How Celebrities Saved, Then Killed, the Book Trade: The London Book Fair and Our Spring Books Special Inspired Nicholas Clee, the Former Editor of the Bookseller, to Reflect on the Publishing Industry's Unhealthy Obsession with Fame
Clee, Nocholas, New Statesman (1996)
The Galaxy British Book Awards dinner, which takes place at the Grosvenor House Hotel in Park Lane each spring, is not an event for the high-minded. Presented by Richard Madeley and Judy Finnigan, it welcomes to the stage a series of celebrities not best known for their literary credentials, but who are of far greater appeal to the attending cameras than are the full-time authors, representatives of a drabber world. Jordan rubs shoulders with Ian McEwan, Geri Halliwell with Doris Lessing. It is good fun, usually. But this year the fun curdled somewhat.
We gave a big round of applause to Ant and Dec. They were working on a memoir. Here was Jo Brand. She has written a couple of novels, and this autumn will bring out her autobiography. So will Jack Dee. Next up was Dara O'Briain. He ... but you follow the pattern. As book-writing comedian succeeded book-writing comedian, an uneasy sense pervaded the room that the industry's reliance on these people to provide Christmas bounty was depressingly unoriginal, and quite likely to end in failure. Then we looked at Richard and Judy, doing their stuff for their tiny audience on the digital channel Watch. For how much longer would they continue to promote the sales of books in their millions?
The evening brings together the phenomena that have provided most of the bounty for the general book industry in the past few years. Ever since the supermarkets, attracted by the licence to discount following the abandonment of price maintenance on books in the 1990s, got heavily involved in bookselling, celebrity memoirs have been big business. Books by the likes of David Beckham, Peter Kay and Russell Brand have sold in their millions, and the top ten hardbacks of 2008 included the memoirs of Paul O'Grady, Dawn French, Julie Walters and Michael Parkinson. (The list also featured three TV chefs: Jamie Oliver, Delia Smith and Nigella Lawson.)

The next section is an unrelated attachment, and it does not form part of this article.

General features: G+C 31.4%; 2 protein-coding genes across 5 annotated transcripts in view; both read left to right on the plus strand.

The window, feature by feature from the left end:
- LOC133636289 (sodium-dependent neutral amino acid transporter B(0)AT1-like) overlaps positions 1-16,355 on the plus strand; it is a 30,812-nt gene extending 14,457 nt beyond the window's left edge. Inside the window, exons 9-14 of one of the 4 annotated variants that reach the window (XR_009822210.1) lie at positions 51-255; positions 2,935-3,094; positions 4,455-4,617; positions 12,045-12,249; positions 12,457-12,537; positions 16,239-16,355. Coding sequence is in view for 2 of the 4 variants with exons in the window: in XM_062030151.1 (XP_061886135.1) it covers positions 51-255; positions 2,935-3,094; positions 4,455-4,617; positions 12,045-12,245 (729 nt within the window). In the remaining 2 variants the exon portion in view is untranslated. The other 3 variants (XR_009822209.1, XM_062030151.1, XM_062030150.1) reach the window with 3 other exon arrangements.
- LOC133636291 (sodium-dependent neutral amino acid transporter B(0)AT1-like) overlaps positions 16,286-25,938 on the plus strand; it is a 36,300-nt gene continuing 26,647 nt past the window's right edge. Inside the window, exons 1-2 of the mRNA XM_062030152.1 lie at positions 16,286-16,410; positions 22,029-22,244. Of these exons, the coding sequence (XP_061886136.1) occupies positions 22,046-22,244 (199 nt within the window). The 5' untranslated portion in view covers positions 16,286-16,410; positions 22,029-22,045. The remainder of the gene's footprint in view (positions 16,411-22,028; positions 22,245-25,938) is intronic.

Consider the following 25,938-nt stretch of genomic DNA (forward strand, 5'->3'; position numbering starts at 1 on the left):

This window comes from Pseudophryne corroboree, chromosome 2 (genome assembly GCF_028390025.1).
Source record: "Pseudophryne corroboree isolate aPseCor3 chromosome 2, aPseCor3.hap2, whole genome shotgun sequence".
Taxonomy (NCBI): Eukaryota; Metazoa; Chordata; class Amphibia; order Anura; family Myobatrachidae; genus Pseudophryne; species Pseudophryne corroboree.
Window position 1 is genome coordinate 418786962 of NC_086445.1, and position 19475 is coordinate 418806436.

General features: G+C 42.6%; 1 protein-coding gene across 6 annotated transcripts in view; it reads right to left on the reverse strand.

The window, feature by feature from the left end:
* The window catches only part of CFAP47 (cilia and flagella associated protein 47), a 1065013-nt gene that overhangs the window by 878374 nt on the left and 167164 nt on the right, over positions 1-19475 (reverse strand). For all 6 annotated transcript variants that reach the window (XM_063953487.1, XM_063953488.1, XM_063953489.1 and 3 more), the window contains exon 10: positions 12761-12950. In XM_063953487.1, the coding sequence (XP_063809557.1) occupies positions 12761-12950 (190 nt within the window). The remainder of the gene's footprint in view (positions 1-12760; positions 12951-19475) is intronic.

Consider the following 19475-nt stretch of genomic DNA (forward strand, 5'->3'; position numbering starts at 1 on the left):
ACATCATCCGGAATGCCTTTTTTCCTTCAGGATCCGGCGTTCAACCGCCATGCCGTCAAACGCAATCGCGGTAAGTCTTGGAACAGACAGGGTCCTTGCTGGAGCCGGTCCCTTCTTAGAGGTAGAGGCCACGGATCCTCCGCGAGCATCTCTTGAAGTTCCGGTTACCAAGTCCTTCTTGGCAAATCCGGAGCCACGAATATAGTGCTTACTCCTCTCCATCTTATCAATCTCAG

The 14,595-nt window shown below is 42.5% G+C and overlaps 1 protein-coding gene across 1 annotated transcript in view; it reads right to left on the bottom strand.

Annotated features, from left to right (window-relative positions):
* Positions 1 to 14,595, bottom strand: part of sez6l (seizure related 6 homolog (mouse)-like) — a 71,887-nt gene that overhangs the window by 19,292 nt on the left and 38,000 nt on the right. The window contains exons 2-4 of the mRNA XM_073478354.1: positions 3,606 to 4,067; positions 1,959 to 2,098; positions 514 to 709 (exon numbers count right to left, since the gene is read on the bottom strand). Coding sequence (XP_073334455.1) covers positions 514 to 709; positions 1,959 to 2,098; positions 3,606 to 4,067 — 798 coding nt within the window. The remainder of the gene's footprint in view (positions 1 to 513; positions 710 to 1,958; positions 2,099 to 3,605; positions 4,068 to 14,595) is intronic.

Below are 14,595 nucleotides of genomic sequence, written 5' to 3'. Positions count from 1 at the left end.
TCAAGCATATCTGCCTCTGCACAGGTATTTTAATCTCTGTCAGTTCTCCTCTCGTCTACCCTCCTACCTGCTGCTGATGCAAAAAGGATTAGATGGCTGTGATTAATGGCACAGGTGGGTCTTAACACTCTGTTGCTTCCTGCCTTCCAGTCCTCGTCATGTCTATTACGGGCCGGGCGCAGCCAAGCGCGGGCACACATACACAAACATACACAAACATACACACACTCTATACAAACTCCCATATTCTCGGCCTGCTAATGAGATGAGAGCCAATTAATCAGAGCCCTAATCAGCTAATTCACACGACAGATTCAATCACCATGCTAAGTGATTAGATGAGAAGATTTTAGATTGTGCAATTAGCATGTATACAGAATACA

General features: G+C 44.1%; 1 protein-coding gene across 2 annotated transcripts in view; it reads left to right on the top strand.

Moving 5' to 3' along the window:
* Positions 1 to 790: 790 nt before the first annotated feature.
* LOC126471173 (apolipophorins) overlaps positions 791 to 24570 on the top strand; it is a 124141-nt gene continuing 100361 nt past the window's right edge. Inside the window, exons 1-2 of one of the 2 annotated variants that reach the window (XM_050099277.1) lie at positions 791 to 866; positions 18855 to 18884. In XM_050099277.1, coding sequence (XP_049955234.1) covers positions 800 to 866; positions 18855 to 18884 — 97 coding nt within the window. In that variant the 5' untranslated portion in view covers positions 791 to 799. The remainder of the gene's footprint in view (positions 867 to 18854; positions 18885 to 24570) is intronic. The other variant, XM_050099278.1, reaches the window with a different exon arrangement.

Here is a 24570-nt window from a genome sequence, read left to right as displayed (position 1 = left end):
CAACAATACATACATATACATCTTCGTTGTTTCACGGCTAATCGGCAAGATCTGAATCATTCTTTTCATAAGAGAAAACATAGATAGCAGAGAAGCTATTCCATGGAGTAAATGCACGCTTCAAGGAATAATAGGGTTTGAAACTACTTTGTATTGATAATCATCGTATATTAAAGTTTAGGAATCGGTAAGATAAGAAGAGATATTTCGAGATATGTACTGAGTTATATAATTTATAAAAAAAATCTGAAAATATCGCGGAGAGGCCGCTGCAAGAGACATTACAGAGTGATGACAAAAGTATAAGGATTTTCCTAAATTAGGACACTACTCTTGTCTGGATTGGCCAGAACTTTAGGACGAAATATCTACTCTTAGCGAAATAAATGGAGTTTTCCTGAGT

Such has been the influence of Richard and Judy that their producer, Amanda Ross of Cactus TV, has been named the most powerful person in UK publishing. Kate Mosse, Victoria Hislop, Jodi Picoult and Jed Rubenfeld are among those who have come from nowhere to top the charts as a result of selection for the Richard and Judy Book Club, and even established authors, such as William Boyd, have enjoyed enhanced success thanks to the duo's patronage. In 2008, R&J Book Club titles accounted for 8 per cent of all paperback fiction sales (as measured by Nielsen BookScan's Top 5,000 chart).
However, there are signs that the heyday of the celebrity book, and of Richard and Judy, may be over--and if it is, where will the book trade be? Publishers are banking on the celebs again this autumn, but have serious worries that this genre will play less well in credit-crunch Britain. Richard and Judy selections seemed to be as prominent as ever in the charts this spring, but turned out to have sold, according to an analysis in the Bookseller magazine, about a third fewer copies than the spring 2008 selections. Booksellers continue to back the R&J "brand", which they badly need to help them shift copies.
However, with the duo languishing on a little-watched digital channel, there must be doubts about whether the brand can retain its potency. Only the news, announced at the London Book Fair on 20 April, that Dan Brown had broken cover to complete The Lost Symbol, a sequel to his megaselling The Da Vinci Code, offers the certain promise of blockbusting sales.
Some people will welcome these developments. The industry has cultivated an unhealthy obsession with celebrities, they argue, to the detriment of proper books and authors. Richard and Judy may have created careers and selected some excellent books, but they have gained too much influence. …